It is not until Carmilla herself appears at the castle that we begin to observe the homoerotic tension that builds within the story. Laura describes many instances of Carmilla’s outbursts of love for her and her own discomfort at the situation. Because of her simultaneous repulsion and desire towards their new guest, it can be safely assumed that Laura is not a lesbian. However, Carmilla’s charm and Laura’s loneliness keep the two young women in very close company of each other. Also, due to the lack of stigma behind intimacy between two young ladies during this era, there is no hint of reproach or confusion in regards to this behavior from Laura. There is no hint anywhere in the story that anyone should find this attitude unusual except for the bipolarity of it from Carmilla.

The homosexual trend continues when Laura describes young women from the village nearby falling ill and quickly dying, clearly hinted at by Le Fanu that this was the work of Carmilla (or if the reader has not already caught on, then by a vampire in general). Then Laura is afflicted by dreams where she gets this sensation as if a cold river is rushing past her body (potentially describing arousal or orgasmic sensations) and at the same time Carmilla continues to tell Laura how she will be hers and how Laura will die for her and they will be one and so on. Later on, we hear a story from General Spielsdorf (the aforementioned family friend) about how a beautiful young woman named Millarca seduced his niece/ward and slowly drained the life from her. The symptoms he described were exactly like what Laura went through thus solidifying the suspicion that Carmilla and Millarca were the same person and that she preyed on young, beautiful women. She seems to cultivate a relationship with them before she takes them, falling into a pseudo-love with them first. As Laura puts it, “The vampire is prone to be fascinated with an engrossing vehemence, resembling the passion of love, by particular persons. In pursuit of these it will exercise inexhaustible patience and stratagem for access to a particular object may be obstructed in a hundred ways... [It] seems to yearn for something like sympathy and consent” (le Fanu, 136). Ultimately, the change of Carmilla’s name with every new identity she holds to only anagrammatical versions of itself hints at the “forbidden same-sex desires in the text.” Even though female companionship was cultivated by society and closeness was not uncommon, full-on same sex relationships were illegal and thus hidden behind whispers and the name of friendship. That is why “Carmilla's naming and wordplay suggest the Sapphic seductions between a female vampire and her unwitting descendant without being dangerously explicit”[6] giving the story a fascinating duality of expressing forbidden topics through thinly veiled tropes to discuss the truth of women’s sexuality.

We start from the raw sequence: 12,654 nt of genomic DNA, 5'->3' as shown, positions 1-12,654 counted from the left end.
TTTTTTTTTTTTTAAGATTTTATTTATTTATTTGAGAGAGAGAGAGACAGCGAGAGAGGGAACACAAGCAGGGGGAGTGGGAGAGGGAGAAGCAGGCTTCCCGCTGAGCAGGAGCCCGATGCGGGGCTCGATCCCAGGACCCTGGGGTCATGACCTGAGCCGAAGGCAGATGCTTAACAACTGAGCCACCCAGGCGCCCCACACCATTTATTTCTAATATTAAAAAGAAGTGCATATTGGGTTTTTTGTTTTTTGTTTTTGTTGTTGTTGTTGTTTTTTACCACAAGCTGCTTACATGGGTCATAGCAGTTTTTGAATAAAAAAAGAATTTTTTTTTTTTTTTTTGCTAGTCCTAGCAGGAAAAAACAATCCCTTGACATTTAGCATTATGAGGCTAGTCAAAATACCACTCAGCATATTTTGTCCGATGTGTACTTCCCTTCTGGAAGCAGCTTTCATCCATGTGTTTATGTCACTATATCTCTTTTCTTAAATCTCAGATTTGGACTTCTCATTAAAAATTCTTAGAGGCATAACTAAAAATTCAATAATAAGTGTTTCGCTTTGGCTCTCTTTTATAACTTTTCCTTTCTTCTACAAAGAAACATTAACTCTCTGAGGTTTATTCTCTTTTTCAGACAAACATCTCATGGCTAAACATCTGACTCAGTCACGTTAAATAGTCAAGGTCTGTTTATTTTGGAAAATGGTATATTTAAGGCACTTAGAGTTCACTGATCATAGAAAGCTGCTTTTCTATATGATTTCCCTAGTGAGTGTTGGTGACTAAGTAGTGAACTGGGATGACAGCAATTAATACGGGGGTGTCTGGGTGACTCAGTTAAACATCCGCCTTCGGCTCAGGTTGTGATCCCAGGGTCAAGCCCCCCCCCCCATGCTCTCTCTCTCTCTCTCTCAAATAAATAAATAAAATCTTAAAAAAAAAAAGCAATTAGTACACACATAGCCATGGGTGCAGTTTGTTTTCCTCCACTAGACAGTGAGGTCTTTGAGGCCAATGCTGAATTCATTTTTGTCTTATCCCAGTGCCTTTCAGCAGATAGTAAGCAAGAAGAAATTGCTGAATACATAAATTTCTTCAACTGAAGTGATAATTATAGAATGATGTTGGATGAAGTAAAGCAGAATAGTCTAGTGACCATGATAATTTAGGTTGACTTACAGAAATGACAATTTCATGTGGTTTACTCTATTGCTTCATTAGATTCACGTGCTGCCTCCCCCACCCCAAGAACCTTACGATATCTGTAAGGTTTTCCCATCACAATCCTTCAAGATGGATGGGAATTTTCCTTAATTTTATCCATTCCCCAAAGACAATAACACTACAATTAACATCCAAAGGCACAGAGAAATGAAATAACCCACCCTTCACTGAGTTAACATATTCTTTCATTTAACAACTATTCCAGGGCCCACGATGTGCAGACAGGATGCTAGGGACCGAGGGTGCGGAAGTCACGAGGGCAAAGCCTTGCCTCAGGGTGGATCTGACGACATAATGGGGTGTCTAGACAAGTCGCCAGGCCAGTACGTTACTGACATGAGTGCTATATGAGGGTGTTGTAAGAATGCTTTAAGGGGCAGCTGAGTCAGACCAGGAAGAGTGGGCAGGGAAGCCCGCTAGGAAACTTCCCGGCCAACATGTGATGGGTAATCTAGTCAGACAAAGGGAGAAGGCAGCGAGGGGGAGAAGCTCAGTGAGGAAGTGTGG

Other Common Examples Edit